Star Power is a game that simulates interaction between groups within a stratified society. The game begins with every one having equal opportunity to ascend. After the first round, the facilitator separates and labels the groups as squares, circles, and triangles. The squares represent the upper class or upper management. The circles represent the middle class or middle management. The triangles represent the lower class or laborers. In the following rounds, there is the addition of bonus points which the group needs to spend in a timely manner. From this point, things are stacked in favor of the squares.
Their resources (the bag of colored chips) contain more of the high point valued chips. At a point in the game, the squares make new rules with or without input from the other groups. The rules usually help maintain the power position of the squares whether knowingly or not. I think that this game illustrated well that those in power positions want to stay there. The squares made new rules that mostly benefited their group. They rationalized to themselves and the others that they thought the rules would help more people elevate their status. They would not want to investigate anything (i. e. hat the bags were not equal or the suggestion for a rule requiring one trade per round by all) because it might cause them to lose their status. I think that people can feel powerless to change things. Once I became aware that the squares had an unfair advantage, I did not really care about improving my score. I do not think that equality is a realistic expectation because those with power and wealth do not want to give it up. It was somewhat frustrating to try to trade with the squares and find them all sitting with arms crossed. Organizational structure can influence communication within an organization.
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The squares were set up around a table by the windows. The circles and triangles were in chairs in loose circles where communication with all group members was sometimes difficult. There were many strategies put forth within the triangle group to help each other. Most of the time there was consensus. The triangles cooperated with each other to help advance their members while the other groups cooperated amongst themselves to keep their position. As for trust and competition, there were examples that showed that you could not always trust those that you helped promote by giving them the bonus points.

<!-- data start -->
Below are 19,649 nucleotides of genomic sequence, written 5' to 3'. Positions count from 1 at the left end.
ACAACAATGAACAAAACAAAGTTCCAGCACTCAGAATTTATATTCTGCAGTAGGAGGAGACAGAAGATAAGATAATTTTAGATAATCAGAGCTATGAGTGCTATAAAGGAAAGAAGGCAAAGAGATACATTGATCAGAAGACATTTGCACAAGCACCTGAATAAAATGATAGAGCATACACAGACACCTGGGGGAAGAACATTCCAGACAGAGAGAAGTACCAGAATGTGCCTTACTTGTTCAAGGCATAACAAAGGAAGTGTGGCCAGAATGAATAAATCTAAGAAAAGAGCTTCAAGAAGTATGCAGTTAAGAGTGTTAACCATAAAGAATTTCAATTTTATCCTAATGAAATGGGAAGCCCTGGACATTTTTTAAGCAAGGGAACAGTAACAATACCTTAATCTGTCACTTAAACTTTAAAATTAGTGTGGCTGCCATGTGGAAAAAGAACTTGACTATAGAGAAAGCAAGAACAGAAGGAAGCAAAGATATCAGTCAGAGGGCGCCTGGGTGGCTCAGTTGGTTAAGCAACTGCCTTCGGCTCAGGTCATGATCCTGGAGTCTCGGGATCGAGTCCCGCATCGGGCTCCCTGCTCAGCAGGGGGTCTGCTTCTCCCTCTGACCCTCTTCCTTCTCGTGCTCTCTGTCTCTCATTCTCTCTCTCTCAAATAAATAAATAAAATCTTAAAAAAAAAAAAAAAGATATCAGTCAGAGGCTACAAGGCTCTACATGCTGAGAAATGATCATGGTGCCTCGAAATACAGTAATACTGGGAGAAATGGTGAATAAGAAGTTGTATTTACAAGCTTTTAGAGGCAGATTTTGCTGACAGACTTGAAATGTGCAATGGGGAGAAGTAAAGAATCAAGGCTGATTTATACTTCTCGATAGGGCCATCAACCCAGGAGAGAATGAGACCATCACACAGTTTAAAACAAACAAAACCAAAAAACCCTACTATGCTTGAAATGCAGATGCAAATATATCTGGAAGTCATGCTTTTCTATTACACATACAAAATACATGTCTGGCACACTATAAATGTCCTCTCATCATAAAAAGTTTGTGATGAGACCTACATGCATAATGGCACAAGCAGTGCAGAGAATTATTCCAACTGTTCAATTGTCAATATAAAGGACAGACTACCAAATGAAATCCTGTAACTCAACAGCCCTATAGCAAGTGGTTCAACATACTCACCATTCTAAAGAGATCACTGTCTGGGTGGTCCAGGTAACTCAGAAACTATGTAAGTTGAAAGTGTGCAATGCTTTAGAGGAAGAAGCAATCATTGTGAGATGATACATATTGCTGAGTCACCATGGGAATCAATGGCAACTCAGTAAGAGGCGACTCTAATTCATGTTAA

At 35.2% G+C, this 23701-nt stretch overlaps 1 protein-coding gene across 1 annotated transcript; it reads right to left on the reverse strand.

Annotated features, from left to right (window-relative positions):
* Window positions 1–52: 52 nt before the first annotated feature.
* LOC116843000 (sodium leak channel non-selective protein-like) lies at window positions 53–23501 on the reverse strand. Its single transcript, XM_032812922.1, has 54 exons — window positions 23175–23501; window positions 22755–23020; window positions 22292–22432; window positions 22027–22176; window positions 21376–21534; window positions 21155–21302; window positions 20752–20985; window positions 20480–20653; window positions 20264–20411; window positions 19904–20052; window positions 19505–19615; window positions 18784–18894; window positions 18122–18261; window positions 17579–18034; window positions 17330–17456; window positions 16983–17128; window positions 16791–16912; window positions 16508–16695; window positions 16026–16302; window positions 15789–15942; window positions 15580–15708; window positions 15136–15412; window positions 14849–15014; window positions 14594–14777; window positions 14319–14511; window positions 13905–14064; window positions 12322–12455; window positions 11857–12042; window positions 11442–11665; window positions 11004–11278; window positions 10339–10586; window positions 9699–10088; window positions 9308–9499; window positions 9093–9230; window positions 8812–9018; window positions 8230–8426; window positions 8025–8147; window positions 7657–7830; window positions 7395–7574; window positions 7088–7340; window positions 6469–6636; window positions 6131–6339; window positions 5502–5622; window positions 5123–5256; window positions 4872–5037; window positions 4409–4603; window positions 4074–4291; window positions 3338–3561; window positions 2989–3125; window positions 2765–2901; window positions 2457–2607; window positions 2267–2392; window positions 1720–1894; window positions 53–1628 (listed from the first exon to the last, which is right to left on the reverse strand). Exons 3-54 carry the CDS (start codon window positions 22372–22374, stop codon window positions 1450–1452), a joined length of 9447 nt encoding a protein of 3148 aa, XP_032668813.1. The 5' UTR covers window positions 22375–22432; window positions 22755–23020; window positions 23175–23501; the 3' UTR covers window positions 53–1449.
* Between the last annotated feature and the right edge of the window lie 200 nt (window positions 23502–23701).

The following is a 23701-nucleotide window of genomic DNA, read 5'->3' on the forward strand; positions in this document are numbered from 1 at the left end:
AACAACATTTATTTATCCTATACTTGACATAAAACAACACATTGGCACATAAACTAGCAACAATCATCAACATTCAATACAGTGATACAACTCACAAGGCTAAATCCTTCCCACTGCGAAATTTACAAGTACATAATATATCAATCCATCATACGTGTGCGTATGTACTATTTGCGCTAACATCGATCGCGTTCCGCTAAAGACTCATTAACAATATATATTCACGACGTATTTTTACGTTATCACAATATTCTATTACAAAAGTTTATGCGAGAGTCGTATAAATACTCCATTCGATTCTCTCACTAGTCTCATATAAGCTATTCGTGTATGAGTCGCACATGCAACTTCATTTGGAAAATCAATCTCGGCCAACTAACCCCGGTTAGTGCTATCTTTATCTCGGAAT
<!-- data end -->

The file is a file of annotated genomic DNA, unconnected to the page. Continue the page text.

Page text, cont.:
They made promises that they would help bring more up that did not happen. This was an interesting way to spend a speech class. This game did provide some insights about power and communication within a company or organization or country. I do not think either the flat or the tall structure is ideal. The people in an organization ultimately influence how power is wielded and how communication flows. In general, people are decent but they want to preserve what they have. Not everyone wants to be in the top echelon of an organization but most of us want fairness, security and recognition for a job well done.
Our square group did not show the greed and lack of conscience that can occur when a few people have most of the power and wealth. Our triangle group did not become angry or self-pitying or start cheating. It would have been interesting if the triangles and circles had decided to play by their own rules (i. e. pooling chips to move people to the next level). If enough of the lower classes were able to get to the highest level, maybe they could put equality back into the system. That would be a justified revolution.